There’s a nice piece in yesterday’s NYT by William Safire on the origins of the term Moonbat:
There was enough of an e-maelstrom about the coinage of moonbat to lead to the origin. This included the entry in Wikipedia, a free online cooperative encyclopedia that was recently the subject of a New Yorker article and is giving the professionally edited Britannica fits. (Curiously, Eric Raymond, described in the magazine as “the open-source pioneer,” is quoted accusing Wikipedia of being “infested with moonbats.”)
The online source reports that “the phrase was popularized in 2002 by Perry de Havilland of Samizdata.net, a libertarian blog. . .originally rendered as ‘Barking Moonbat,’ suggesting that certain issues seem to trigger a reflexive response from some people much like wolves howl at the moon.”
Reached at the blog he founded, de Havilland says he began using the term in 1999, during his “preblogging days.” He holds that it is nonideological: “Although the term has become beloved by conservatives to describe people on the left, and certainly I think the quintessential moonbat is Noam Chomsky, it is really quite an ‘ecumenical’ term of abuse for dogmatists of any ilk — left, right or libertarian.”
But coiners can’t be choosers; when it comes to political Americanisms, usage determines meaning, and the overwhelming use of moonbat is in derogation of what used to be called “the loony left.” Loony comes from luna, Latin for “moon,” root of lunatic, one supposedly influenced by the moon. Theodore Roosevelt said in 1913 that he had to “fight the silly reactionaries. . .and on the other hand to try to exercise some control over the lunatic fringe among the reformers.”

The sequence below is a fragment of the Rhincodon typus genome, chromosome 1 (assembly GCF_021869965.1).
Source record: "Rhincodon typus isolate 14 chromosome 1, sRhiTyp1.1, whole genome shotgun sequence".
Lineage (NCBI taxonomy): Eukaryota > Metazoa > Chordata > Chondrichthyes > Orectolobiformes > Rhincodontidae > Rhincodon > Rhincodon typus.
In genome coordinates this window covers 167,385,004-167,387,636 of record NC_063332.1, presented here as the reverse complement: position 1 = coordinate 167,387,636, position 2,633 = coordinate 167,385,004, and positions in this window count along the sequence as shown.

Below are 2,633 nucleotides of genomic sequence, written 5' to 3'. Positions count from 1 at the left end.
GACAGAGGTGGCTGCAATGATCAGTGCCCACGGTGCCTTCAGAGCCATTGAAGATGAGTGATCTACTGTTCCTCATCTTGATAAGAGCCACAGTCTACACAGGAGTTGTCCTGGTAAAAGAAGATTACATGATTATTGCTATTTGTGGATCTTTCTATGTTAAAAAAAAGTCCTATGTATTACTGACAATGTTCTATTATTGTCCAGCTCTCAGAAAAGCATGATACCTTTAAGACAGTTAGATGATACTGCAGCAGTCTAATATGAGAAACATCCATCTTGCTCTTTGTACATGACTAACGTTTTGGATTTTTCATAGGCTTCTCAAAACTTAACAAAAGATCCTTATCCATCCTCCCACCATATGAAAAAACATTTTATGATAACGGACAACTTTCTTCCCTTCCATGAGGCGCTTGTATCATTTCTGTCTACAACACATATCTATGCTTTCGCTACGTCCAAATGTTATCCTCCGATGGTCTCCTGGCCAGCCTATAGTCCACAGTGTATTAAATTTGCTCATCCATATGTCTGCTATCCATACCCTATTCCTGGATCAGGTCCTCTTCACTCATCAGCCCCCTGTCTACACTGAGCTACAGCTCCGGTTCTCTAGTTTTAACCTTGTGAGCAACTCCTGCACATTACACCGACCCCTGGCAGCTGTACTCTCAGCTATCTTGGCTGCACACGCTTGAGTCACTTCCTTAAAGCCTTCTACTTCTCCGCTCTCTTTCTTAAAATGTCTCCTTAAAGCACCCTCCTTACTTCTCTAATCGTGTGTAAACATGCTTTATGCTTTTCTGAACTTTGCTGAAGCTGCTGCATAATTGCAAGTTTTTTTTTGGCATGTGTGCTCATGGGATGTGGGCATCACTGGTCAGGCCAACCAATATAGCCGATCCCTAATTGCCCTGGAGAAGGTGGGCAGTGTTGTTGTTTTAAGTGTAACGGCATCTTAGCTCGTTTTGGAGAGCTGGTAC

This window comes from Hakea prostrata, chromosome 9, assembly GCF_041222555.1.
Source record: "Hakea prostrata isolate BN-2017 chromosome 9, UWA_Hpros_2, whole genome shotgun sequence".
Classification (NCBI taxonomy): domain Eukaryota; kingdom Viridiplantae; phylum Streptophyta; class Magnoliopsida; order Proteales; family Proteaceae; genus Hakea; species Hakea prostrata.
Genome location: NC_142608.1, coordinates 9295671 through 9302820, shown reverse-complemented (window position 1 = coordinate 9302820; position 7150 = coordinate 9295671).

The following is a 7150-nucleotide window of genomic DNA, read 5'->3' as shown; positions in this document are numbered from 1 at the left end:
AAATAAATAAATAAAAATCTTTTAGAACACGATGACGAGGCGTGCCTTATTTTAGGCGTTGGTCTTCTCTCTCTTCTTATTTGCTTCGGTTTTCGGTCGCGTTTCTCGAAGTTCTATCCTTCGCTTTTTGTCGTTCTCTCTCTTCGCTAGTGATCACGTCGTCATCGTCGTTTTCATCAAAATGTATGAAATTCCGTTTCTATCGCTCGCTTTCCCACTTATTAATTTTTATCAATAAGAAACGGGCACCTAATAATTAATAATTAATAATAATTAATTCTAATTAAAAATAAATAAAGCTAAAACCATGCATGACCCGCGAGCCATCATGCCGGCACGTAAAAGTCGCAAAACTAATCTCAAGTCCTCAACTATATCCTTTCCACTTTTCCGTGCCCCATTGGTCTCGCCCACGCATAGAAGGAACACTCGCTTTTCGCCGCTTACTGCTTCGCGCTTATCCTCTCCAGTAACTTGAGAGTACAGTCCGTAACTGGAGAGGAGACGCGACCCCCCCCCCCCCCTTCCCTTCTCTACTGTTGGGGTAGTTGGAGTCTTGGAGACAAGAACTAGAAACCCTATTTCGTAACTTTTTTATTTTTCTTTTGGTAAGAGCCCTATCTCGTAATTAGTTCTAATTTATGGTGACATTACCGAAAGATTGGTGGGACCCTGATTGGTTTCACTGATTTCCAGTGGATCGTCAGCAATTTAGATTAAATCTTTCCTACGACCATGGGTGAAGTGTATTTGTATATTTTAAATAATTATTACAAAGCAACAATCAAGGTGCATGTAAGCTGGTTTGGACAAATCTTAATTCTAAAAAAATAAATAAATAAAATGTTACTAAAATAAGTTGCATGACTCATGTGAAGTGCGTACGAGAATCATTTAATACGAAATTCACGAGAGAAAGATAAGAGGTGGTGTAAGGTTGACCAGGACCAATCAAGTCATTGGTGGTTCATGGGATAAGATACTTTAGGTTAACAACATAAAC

The association of the left with the moon was advanced by the Chicago Tribune columnist Mike Royko, who asked in 1979, “What about your Governor Moonbeam?” When the subject of his gibe, Jerry Brown, the former governor of California, considered a run for president in 1991, Royko confessed that it was no “unorthodox lifestyle” that had earned Brown that nickname, but it was “because a guy in Chicago was stringing some words together to earn his day’s pay and tossed in what he thought was an amusing phrase. And if he had it to do over again, he sure as hell wouldn’t.”
From the foregoing, the casual reader might assume that we have the origin of the word moonbat….”
Read the rest.
Now, I’d always assumed – as do many – that the term Moonbat was either:
(a) derived from, and referred principally to, George Monbiot, the environmentalist and – so the urban legend goes – aristocratic scion of the Ducs de Coutard, who fled the French Revolution and changed their family name from Beaumont to Monbiot during their flight; or
(b) a very obscure reference to that strange green puppet, Mooncat, who always used to be on telly at lunchtime, chatting with Beryl Reid, whenever I was home, bunking off school.
But apparently I was wrong.
(Hat tip: Raoul Djukanovic)